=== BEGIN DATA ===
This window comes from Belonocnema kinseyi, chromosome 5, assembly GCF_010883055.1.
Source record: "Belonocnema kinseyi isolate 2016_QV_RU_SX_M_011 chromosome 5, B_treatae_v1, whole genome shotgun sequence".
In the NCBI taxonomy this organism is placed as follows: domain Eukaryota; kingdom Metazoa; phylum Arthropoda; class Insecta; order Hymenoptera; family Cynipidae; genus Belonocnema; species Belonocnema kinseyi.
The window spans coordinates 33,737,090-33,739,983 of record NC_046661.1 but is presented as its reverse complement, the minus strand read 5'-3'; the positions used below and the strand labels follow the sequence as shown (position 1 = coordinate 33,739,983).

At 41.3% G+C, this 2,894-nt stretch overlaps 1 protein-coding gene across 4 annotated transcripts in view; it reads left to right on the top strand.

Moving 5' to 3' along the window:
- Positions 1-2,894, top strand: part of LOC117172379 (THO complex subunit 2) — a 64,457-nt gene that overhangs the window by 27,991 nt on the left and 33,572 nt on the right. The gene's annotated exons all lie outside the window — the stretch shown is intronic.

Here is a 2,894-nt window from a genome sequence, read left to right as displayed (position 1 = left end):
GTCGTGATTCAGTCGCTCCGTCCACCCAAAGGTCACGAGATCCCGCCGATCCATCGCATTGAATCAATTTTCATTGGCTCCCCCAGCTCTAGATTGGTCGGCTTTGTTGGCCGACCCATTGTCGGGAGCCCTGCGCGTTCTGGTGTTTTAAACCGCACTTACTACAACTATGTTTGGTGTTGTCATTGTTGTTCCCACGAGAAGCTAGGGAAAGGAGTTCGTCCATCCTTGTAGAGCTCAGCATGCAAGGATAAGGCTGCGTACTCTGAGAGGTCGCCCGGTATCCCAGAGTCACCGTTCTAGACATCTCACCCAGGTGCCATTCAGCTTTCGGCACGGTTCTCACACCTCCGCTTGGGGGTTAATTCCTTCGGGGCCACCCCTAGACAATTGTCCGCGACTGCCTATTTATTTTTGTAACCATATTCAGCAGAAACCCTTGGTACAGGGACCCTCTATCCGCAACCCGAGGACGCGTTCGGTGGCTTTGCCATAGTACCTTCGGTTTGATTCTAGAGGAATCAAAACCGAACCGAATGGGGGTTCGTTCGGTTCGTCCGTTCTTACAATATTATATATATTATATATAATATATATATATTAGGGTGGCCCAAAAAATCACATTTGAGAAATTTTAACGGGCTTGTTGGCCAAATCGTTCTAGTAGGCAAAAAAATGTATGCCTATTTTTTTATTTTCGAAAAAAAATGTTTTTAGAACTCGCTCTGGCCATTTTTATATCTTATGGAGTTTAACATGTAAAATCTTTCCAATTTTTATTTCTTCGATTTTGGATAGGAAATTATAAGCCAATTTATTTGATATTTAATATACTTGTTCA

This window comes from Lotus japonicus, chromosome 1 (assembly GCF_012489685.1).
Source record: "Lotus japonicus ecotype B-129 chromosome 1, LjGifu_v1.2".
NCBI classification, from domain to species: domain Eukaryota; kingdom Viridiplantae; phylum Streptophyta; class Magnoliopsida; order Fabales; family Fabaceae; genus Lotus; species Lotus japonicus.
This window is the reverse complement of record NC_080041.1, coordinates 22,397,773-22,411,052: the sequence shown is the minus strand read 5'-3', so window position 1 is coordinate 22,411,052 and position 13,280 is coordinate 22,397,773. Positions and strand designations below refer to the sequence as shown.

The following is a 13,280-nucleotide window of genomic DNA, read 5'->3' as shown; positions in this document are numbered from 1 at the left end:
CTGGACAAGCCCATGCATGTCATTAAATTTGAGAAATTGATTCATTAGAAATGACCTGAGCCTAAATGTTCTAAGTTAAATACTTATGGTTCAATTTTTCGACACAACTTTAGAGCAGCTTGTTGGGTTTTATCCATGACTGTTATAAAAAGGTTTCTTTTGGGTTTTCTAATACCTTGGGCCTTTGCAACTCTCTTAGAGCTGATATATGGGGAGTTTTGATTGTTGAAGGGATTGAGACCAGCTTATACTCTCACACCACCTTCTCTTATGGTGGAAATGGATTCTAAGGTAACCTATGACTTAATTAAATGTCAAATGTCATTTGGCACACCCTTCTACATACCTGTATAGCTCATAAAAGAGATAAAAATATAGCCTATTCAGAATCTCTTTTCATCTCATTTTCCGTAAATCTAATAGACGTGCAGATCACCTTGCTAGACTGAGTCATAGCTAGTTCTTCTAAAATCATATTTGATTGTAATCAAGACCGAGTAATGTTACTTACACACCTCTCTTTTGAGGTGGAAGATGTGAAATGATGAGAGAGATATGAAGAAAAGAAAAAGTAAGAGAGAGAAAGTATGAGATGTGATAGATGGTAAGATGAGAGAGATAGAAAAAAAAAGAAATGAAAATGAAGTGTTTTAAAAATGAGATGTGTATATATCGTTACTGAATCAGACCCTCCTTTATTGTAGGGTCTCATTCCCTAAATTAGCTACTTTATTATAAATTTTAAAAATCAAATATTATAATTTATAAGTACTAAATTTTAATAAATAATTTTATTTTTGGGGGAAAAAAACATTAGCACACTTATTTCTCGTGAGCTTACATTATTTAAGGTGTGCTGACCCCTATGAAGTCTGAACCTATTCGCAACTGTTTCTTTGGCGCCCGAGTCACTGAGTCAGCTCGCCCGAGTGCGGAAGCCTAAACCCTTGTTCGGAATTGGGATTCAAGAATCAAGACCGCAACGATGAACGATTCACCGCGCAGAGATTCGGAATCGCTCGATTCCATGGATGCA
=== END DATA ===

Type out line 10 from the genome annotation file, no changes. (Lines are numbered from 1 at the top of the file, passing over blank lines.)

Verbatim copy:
This window comes from Lotus japonicus, chromosome 1 (assembly GCF_012489685.1).